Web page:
2. Try Restarting Your Car 

After pulling over, try restarting your car. It’s possible that the battery may have just died momentarily and can easily be restarted with a few tries of the key.

3. Turn on Emergency Lights 

If starting your car doesn’t work, turn on your emergency lights for safety. This will signal to other drivers that you may need help or assistance on the road, and it also indicates that you are not moving and are able to receive help if needed.

4. Call for Tow Truck

Finally, if all else fails, it’s time to call a tow truck! A tow truck driver can take care of getting your car and its dead battery off the road until it can be fixed or replaced by a mechanic or technician. 

Knowing what to do in an emergency situation like this can save you time and keep you safe from further danger.

How Do I Know When My Car Needs a New Battery?

It can be difficult to know when your car needs a new battery as the signs of a bad battery vs alternator can be subtle. Here are common signs indicate that you might need a new battery:

Slow Cranking or Dimmed Lights

The first sign that it’s time to change the battery is that the engine starts slowly, and the headlights or the dashboard lights are dimmed. You may not notice this so much if temperatures are moderate, but as temperatures start to drop, these signs become more apparent.

Clicking Sound

Additionally when the battery is close to failing, you may hear a clicking sound when you turn the key in the ignition. This could mean your starter has trouble drawing enough power from the battery to start the engine.

Battery Age

Finally, it’s important to check how old your battery is. Most last between 3-5 years, but this depends on use and maintenance – so it might be time for a replacement even if none of these symptoms appear.

How to Test the Battery’s Condition

To ensure that it’s the battery causing the problem, testing both the battery and output of the alternator is a good way to find out. Here’s how to do it:

Testing the Battery

Test the battery first. To do this, you’ll need a digital multimeter.

To test your battery, start by ensuring the vehicle is not running and all accessories are off, then locate the positive and negative terminals.

Connect a multimeter to the battery’s terminals, turn it on, set it to DC Volts, and take a voltage reading; this should be between 12.5 – 12.8 volts. This indicates that you either have to recharge or replace the battery.

Depending on the results of the test, and before taking any harsh decisions on replacing the battery you can try to recharge the battery. This will also allow you to test the alternator.

Learn More: Which Battery Cable to Connect First? (Correct Order & Why)

Testing the Alternator

Next, you’ll want to test the alternator by measuring its output voltage.

To test the alternator, make sure your engine is off and then attach your meter leads to the battery terminals. The battery voltage should be between 12.2 and 12.8. If it’s below that, you need to either recharge or replace the battery before you conduct the test again.

If the readings are okey, proceed by starting the engine and check the readings again. The multimeter or voltmeter should now give you reading between 13.8 and 14.5. If it does, this indicates that your alternator is working properly and it isn’t responsible for any issues with electrical output in your vehicle.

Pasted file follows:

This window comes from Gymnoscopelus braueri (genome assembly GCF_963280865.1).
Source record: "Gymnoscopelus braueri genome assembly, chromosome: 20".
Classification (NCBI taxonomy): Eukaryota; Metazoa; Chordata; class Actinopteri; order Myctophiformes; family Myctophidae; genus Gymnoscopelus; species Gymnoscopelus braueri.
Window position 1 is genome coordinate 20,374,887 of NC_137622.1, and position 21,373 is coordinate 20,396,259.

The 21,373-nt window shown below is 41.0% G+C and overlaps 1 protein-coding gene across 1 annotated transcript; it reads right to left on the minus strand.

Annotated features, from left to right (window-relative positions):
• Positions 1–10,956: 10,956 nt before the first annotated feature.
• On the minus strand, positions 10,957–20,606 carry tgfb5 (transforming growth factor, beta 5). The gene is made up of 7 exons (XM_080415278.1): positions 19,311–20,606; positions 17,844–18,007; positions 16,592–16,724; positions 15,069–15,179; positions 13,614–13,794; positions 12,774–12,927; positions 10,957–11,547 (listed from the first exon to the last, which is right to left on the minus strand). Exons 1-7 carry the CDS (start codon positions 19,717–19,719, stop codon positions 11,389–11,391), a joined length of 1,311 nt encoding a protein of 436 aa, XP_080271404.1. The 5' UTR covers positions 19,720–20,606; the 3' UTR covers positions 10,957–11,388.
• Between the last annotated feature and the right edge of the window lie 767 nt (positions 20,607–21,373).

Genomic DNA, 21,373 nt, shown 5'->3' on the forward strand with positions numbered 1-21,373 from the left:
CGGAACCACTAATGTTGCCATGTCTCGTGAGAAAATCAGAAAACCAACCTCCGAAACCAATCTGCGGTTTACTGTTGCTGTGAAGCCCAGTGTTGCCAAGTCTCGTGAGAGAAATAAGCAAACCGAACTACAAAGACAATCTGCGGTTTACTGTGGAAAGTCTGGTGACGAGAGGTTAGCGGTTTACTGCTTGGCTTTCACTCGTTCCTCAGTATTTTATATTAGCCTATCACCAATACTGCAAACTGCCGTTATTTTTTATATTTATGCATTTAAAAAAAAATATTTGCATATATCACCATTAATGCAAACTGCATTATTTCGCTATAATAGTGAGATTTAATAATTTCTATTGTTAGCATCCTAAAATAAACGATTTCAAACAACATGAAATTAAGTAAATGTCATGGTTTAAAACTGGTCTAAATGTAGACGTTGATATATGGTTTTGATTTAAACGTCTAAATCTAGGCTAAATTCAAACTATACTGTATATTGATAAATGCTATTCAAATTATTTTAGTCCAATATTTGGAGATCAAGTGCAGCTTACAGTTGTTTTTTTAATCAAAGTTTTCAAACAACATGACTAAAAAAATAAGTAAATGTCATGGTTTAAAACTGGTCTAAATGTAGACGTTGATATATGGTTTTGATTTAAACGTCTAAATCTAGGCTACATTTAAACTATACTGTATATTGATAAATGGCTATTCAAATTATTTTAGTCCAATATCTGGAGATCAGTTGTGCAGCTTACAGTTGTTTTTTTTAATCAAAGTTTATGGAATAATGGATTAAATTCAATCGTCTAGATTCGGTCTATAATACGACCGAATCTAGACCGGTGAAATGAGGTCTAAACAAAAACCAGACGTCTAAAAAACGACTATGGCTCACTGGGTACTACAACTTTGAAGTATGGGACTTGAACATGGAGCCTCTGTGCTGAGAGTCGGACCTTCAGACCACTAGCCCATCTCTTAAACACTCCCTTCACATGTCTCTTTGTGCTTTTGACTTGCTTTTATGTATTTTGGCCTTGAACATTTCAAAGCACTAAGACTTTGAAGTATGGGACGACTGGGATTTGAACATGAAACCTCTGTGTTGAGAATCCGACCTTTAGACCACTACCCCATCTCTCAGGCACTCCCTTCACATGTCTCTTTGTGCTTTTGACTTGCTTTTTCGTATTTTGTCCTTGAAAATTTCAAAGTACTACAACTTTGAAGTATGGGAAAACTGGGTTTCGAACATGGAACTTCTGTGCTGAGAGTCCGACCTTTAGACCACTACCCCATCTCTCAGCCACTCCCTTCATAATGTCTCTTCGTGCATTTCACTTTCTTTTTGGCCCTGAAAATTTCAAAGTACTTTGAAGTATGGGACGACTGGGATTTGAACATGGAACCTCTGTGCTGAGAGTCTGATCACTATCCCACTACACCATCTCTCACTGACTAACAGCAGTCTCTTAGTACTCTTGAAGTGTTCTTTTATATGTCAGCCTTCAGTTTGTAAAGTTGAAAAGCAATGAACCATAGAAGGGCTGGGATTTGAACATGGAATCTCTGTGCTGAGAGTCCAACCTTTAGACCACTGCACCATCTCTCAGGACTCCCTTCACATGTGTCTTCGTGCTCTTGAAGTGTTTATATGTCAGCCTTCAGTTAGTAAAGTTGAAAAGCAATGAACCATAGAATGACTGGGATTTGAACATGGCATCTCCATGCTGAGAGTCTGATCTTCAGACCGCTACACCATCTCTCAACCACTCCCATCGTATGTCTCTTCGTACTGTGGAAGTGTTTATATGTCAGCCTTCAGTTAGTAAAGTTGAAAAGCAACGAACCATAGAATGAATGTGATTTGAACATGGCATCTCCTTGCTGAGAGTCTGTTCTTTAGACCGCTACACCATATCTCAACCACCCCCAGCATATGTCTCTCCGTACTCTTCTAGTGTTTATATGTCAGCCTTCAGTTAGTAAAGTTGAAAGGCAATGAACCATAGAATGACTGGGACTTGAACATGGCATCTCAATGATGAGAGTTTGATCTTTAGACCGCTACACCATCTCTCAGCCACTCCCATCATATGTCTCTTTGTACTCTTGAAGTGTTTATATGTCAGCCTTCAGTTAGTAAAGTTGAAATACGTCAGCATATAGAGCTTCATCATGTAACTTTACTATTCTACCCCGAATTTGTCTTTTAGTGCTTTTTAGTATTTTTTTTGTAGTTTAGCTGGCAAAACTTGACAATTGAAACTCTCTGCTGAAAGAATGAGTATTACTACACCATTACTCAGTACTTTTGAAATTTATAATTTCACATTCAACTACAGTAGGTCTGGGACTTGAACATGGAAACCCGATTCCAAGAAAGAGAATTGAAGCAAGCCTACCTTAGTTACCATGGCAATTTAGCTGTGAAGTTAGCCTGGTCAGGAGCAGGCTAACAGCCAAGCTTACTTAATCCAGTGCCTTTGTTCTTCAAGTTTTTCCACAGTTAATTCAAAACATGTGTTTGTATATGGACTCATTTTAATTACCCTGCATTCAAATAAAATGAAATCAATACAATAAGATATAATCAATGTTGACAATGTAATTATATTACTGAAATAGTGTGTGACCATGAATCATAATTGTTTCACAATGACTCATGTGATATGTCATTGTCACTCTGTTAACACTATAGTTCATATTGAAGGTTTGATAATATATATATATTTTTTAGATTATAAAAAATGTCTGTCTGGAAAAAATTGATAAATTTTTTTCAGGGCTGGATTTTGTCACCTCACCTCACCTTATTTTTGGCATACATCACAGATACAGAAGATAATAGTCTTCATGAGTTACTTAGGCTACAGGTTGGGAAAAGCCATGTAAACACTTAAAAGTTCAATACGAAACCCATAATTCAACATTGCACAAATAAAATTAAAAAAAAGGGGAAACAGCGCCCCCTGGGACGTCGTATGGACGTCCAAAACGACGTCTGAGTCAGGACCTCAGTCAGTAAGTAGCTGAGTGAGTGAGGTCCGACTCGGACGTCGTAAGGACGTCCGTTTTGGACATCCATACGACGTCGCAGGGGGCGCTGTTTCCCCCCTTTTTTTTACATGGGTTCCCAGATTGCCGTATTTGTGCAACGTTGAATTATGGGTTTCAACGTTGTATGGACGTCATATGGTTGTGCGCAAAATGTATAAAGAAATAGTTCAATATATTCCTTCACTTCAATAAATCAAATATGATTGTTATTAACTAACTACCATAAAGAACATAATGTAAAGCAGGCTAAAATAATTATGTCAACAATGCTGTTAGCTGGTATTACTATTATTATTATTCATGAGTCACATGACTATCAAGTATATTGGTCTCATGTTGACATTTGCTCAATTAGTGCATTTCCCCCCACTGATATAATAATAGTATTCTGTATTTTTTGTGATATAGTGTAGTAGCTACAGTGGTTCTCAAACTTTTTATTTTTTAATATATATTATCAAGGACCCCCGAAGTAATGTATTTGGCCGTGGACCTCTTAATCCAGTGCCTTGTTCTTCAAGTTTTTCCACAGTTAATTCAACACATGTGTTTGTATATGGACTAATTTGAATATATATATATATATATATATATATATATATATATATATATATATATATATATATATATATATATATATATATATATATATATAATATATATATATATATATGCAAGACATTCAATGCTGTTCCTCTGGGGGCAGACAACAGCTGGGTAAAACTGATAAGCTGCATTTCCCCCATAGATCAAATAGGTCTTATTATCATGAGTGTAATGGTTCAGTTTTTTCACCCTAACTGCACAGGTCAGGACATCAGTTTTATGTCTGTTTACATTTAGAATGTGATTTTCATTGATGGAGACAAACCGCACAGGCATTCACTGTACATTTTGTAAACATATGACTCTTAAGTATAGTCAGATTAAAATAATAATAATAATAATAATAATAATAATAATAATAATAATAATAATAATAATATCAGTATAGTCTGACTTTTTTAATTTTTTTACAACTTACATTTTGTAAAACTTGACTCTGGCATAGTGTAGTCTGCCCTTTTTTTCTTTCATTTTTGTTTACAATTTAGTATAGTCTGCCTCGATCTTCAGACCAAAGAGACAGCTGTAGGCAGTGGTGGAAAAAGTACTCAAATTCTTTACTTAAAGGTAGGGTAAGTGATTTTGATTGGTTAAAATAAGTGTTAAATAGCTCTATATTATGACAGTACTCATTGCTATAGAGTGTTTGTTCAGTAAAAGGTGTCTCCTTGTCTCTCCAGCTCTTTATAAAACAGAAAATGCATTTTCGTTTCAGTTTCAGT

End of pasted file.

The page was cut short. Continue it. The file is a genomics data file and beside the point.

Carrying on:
Anything lower than 13 volts could indicate a bad alternator since it’s unable to provide enough charge to power electrical systems in your car correctly.

Frequently Asked Questions: 

Can a Car Run Without a Battery?

Unfortunately, a car cannot run without its battery. The battery is an essential component in the electrical system of the car, working in conjunction with the alternator to provide power to all the components that allow it to start and stay running. Without the battery, the car won’t be able to stay running for long.

Can A Car Battery Just Die Without Warning?  

Yes, a car battery can die without warning. Heat, age, vibration, and lack of usage can all cause a battery to fail suddenly and unexpectedly. It’s important for car owners to have their batteries tested regularly to ensure long-term reliability.

How Can You Tell If It’s The Battery or Alternator?

To tell if it’s the battery or alternator, you either want to test the outputs with a multimeter or perform a visual test by turning on the headlights; if they are significantly dimmer than normal or flickering, it’s likely the alternator. However, it’s always best to test them both to make sure.

Do Alternators Go Out Suddenly?

Alternators can go out suddenly, though oftentimes, the vehicle’s electrical system will start acting erratically before the alternator fails and needs to be replaced. This may include the dimming of lights and flickering displays or a very noticeable decrease in engine power.

Final Thoughts

A car battery can die while driving, but it’s a much less common occurrence than many people think. But if your car dies due to the battery and if your battery starts adding up years, it may be time to replace it.

If you think your battery died while driving and the car won’t start, but lights still comes on, make sure to read our article about that issue here.

Keeping tabs on your car’s battery health and following basic maintenance guidelines can help reduce the chances of this happening. Driving is only one part of the ownership experience, and taking proper care will go a long way in making sure you stay safe, and your vehicle remains reliable!

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Rickard Cefalk

Rickard is the owner of and a dedicated and avid do-it-yourselfer who has always enjoyed working on his own vehicles since childhood. He now devotes his time to sharing his expert knowledge of car maintenance and other car-related information through his website.